Every season, I get out our designated plastic totes that I have organized and set aside with each specific holiday. For example, I have several plastic tote containers for Christmas decorations, one tote for autumn/Halloween decorations, and one for miscellaneous holidays (such as Easter, St. Patrick’s Day and Valentine’s Day because there are so few items for these holidays).
In each designated holiday container I make sure to include the corresponding holiday’s children’s books. Since Halloween is right around the corner, when I get out the designated tote container of decorations each year, we are excited to find our Halloween books. The Honey Badger loves playing with books, having books read to her, and pretends to read the books to her “baby sister,” the Snorting Warthog. She is excited every season to find these themed books, as if they were an old friend, or a brand new toy.
This helps bring the feelings of the season to life and make the upcoming day seem more of a celebrated, exciting time to be with family, friends, and to make memories. It is easy and inexpensive to include holiday books into the normal traditions of decorating your space for those that have children and enjoy making reading a priority in the life of your child.
Even for families that choose not to celebrate certain holidays, such as Halloween, there are plenty of seasonal books that you can include into your “fall”-themed decor bin, such as children’s books about harvest, pumpkins, apple-picking, and autumn weather.
This has been a tradition for the past three years and my mother-in-law who does not enjoy the Halloween holiday, is very helpful and fun with picking out books, too. She has given the girls books about the harvest and iSpy pumpkin books, in addition to some Halloween books as well.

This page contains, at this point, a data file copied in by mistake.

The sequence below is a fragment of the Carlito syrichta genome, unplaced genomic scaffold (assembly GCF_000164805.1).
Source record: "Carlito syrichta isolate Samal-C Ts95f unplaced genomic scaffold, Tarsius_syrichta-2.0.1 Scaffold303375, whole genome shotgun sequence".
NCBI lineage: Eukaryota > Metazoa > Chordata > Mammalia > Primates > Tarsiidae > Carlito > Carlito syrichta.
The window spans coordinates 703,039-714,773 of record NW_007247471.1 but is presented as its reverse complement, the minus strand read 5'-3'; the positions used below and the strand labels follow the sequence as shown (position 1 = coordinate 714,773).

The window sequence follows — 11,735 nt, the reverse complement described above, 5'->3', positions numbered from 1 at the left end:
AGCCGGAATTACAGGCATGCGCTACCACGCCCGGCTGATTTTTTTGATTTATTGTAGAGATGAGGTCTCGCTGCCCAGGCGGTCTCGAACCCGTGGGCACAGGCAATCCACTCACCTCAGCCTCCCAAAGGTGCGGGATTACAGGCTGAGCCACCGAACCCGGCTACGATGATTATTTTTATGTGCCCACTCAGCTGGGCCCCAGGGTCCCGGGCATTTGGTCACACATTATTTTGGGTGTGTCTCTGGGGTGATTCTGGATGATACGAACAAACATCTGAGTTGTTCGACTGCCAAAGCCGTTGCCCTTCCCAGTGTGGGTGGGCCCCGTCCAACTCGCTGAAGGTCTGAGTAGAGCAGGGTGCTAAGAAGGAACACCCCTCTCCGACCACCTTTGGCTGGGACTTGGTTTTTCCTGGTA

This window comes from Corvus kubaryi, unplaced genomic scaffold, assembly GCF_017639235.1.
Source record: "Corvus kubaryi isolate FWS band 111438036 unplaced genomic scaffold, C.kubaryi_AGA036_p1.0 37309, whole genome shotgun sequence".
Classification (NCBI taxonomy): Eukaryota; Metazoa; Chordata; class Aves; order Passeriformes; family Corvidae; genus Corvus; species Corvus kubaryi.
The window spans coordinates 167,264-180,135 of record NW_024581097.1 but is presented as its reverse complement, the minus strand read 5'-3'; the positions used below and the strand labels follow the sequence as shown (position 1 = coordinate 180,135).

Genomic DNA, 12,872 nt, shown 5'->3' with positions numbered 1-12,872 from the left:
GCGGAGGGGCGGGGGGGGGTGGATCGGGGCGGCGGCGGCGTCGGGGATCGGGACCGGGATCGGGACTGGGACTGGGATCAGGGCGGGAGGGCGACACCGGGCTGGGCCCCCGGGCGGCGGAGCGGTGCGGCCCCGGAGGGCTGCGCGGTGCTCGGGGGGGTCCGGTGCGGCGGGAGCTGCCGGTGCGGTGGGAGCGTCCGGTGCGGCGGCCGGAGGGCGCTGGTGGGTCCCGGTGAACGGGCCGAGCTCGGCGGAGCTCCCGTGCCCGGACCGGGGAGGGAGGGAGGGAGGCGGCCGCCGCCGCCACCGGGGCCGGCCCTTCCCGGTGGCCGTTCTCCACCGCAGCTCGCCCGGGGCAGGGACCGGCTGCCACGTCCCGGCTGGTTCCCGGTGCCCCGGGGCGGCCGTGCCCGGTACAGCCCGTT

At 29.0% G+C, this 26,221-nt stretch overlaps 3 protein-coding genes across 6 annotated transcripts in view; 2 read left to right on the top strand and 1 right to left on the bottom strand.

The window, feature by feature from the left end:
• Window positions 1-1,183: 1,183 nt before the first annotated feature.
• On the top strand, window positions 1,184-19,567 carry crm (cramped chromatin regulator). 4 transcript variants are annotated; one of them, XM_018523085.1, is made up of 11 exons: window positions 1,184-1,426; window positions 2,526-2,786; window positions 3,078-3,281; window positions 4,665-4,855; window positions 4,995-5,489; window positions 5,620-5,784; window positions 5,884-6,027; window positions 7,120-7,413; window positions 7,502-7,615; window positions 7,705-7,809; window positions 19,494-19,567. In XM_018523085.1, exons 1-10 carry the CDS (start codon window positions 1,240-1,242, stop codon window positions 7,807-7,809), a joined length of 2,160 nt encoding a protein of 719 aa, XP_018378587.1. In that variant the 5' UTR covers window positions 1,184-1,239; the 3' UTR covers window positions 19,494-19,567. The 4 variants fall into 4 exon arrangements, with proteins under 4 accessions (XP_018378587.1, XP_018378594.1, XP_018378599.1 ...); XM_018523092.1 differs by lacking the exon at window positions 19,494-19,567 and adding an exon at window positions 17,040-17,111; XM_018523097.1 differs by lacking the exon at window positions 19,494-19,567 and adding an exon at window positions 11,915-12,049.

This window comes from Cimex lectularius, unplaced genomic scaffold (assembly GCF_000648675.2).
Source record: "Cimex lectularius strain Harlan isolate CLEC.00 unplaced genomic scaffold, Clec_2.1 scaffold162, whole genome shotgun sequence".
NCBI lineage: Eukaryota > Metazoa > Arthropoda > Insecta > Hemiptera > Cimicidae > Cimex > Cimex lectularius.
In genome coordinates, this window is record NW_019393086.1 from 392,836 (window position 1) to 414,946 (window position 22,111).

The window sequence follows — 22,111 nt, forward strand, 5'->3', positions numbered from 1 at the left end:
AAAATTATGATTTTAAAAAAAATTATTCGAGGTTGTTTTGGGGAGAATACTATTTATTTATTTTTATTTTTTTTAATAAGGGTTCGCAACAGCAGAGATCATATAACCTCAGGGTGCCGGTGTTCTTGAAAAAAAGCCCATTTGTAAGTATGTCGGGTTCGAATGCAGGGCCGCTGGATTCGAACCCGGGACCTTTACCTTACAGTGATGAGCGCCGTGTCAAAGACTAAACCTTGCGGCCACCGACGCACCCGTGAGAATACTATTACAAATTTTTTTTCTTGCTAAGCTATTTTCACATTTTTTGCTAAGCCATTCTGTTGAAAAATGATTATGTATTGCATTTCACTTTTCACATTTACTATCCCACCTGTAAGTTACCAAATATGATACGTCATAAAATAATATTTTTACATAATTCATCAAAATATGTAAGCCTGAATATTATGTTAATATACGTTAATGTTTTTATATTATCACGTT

The easiest holiday to find themed children’s books would definitely be Christmas. We have so many Christmas books that two years ago, I went through them all and realized we had three duplicates of some classic stories! So we gave those to some friends and I hope that they enjoy bringing some of the classic and contemporary stories of the Nativity and the Christmas season alive with their children when the reread these stories.
In order to not “break-the-bank” on buying children’s books, especially in getting started, I would highly recommend grabbing some gently used holiday-themed books at local rummage/garage sales, second-hand stores, or ask friends and family who have older children that may not be interested in these books anymore. You will be pleasantly surprised how fast you can accumulate these children’s books and incorporate them in to the rotation of your decorations and holiday memories. You can always go to the local libraries and pick up themed books as well. The only downside to this as they are often picked over by other kids and you will not be reading the exact same stories every year to your child (which I have found to be an exciting treat and tradition in reading some of the same stories). The library can even be a supplemental resource for your traditional stories that you keep in your holiday bins.
Have you tried anything like this? How responsive were your children?